Driving home from Gulf Shores, Alabama last weekend, I may have encountered the future of the U.S. monetary system: The disappearance of the penny.
Sorry, Abe, you’ve got to go.
Somewhere along I-10, I’m not sure which exit, it was late and I was running on fumes (not the car, me), I stopped at an Arby’s. I ordered the new Bourbon BBQ Brisket Sandwich. Didn’t order a soft drink because I make long drives with a two-liter Diet Pepsi on the passenger seat.
Total price, including tax: $7.03. I gave the assistant night manager a $20 bill.
And that’s when the future appeared in a vision. The cash register clicked $7.03, accepted $20...change $13.
Not the mathematically correct $12.97. Or a ten, two singles, three quarters, two dimes — and three nuisance pennies.
But $13 even. Much appreciated. This wasn’t human error, or calculated shortcut to keep the line moving. The cash register made the decision automatically.
For years, there’s been an idea floating in Washington: it’s time to eliminate the penny. It’s not just that a penny is pretty much worthless, it’s a loss leader. It costs the U.S. Mint 1.66 cents to manufacture a 1.0 cent penny. Even for the federal government, that’s stupid spending.
Ever get behind somebody fumbling for pennies in the drive-through so they can pay the exact bill at Wendy’s? You know why people do that? So they don’t get more pennies back from the cashier. Vending machines don’t accept pennies. Car manufacturers should stop calling it an “ashtray.” It’s a “penny holder.”
When the penny holder gets full, you take them to the supermarket and pour them into the Coinstar machine, which charges a muscular 12-percent fee if you want a cash receipt.
Loan sharks should be embarrassed by Coinstar. Rodney Dangerfield used to tell a joke: “When I was starting out, I borrowed $100 from a loan shark. I paid him $20 a week for 10 years and still owed him $500.”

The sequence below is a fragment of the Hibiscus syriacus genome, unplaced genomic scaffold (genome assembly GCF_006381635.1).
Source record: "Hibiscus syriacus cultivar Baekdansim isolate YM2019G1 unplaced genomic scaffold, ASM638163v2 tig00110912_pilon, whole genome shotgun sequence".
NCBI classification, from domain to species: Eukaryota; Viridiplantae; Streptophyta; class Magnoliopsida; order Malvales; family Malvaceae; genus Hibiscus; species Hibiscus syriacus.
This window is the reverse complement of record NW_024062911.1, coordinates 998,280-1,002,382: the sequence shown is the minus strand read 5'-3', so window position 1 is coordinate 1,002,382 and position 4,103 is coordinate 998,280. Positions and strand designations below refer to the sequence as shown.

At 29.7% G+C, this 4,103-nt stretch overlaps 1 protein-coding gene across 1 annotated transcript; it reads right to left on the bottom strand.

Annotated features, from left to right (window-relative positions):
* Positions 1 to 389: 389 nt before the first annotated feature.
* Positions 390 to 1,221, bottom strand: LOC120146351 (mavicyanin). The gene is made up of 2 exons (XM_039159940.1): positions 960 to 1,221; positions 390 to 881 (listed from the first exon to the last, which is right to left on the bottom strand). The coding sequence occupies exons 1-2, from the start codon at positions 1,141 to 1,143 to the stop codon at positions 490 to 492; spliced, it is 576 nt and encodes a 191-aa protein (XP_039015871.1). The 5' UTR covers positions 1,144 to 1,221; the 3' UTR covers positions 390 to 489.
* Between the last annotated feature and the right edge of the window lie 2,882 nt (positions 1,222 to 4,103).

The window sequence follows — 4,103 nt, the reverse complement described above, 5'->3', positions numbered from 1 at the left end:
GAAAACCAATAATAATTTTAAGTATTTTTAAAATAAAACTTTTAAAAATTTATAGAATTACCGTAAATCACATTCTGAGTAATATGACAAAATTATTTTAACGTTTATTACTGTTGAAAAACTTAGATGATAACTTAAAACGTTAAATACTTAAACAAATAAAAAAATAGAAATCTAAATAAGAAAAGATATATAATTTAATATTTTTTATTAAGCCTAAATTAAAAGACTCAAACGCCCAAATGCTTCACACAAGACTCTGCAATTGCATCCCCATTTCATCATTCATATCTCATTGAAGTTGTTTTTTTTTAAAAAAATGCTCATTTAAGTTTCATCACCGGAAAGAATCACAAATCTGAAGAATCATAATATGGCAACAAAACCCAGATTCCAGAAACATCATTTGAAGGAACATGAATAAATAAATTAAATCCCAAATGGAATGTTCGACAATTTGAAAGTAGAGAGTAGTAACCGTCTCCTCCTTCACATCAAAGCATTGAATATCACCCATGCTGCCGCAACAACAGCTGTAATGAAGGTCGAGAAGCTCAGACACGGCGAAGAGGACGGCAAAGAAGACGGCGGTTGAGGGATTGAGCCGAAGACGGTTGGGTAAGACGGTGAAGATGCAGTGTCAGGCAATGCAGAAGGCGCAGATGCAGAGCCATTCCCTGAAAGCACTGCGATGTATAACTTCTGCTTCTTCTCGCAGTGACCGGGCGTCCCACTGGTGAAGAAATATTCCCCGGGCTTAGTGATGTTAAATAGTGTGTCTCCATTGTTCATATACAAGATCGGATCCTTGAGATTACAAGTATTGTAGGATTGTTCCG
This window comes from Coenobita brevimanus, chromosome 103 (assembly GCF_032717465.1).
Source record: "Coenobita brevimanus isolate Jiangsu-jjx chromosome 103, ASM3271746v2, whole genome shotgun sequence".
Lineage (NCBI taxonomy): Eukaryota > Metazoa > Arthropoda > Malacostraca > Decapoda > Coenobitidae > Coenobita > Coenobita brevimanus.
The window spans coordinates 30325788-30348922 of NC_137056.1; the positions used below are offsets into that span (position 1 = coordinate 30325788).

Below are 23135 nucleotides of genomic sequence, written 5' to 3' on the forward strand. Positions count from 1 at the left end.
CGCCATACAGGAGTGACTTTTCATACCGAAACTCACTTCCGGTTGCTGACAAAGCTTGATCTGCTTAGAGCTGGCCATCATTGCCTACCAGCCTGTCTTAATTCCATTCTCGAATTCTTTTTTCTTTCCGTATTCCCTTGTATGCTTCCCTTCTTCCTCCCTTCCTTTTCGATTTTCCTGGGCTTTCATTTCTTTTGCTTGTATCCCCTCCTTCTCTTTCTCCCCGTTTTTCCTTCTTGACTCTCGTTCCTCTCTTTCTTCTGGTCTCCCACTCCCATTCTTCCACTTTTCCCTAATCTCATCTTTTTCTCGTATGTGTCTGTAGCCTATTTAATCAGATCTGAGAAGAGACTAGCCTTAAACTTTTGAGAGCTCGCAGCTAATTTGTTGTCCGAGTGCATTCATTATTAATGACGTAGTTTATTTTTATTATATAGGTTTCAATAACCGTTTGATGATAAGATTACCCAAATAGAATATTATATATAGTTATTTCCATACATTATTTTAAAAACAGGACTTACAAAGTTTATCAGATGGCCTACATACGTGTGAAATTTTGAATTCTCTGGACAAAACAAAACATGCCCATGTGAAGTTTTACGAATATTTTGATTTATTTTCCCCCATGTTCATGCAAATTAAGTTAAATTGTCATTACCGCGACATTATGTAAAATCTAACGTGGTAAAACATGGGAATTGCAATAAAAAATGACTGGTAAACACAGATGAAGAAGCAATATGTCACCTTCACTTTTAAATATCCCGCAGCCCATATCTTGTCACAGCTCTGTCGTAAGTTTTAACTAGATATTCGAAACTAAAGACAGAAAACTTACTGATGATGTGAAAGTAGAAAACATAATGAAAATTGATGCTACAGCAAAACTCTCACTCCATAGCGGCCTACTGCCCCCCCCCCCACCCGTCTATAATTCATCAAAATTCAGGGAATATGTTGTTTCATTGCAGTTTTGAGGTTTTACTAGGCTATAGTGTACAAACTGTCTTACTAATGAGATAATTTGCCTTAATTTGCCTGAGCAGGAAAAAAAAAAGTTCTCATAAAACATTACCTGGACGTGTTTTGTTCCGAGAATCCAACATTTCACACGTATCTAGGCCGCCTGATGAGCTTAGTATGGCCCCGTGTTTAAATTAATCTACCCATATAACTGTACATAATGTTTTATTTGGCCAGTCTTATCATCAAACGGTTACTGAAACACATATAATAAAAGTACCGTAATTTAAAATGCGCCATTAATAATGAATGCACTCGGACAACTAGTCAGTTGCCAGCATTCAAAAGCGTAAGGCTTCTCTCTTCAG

Coinstar isn’t that bad...but a machine can dream, can’t it?
It’s hard to find a bank that will count your coins for free, and those that do often have a $25 limit. Then they charge a 5 percent fee. Most banks will give you coin wrappers for free, though. Now there’s a ton of fun, stuffing 50 pennies into a wrapper. An hour later, you still haven’t put a dent in that jar of pennies on your bedroom dresser.
There is an understandable argument to keep the penny. Less-fortunate people may worry that businesses will round up prices, and every penny counts. I get that.
But let’s have faith that retail won’t take advantage and screw the consumer a couple of pennies here and there, which would add up, no question.
New Zealand deep-sixed both its penny and 2-cent coin in 1989. Check Travelocity — there’s a non-stop flight from Houston to Auckland. New Zealand survives without worthless little coins.
Then there’s the sentimental value of pennies. Used to be you could buy a piece of Bazooka bubblegum for a penny. Used to be was a long, long time ago. There’s nothing at the corner convenience store for a penny anymore — except the little dish of pennies, so you can avoid getting pennies back from the cashier.
There are always pennies in that dish. Stores can’t even give ’em away.
That Arby’s on I-10 is ahead of its time — it’s time to do away with pennies. (And my Bourbon BBQ Brisket Sandwich was really good, even by finicky Texas barbecue standards.)
Until the penny is banned, it will continue to serve its main function, causing a racket in the clothes dryer because you forgot to empty your pants pockets before doing a wash.
Should the U.S. ditch the penny? Let Ken know on Twitter.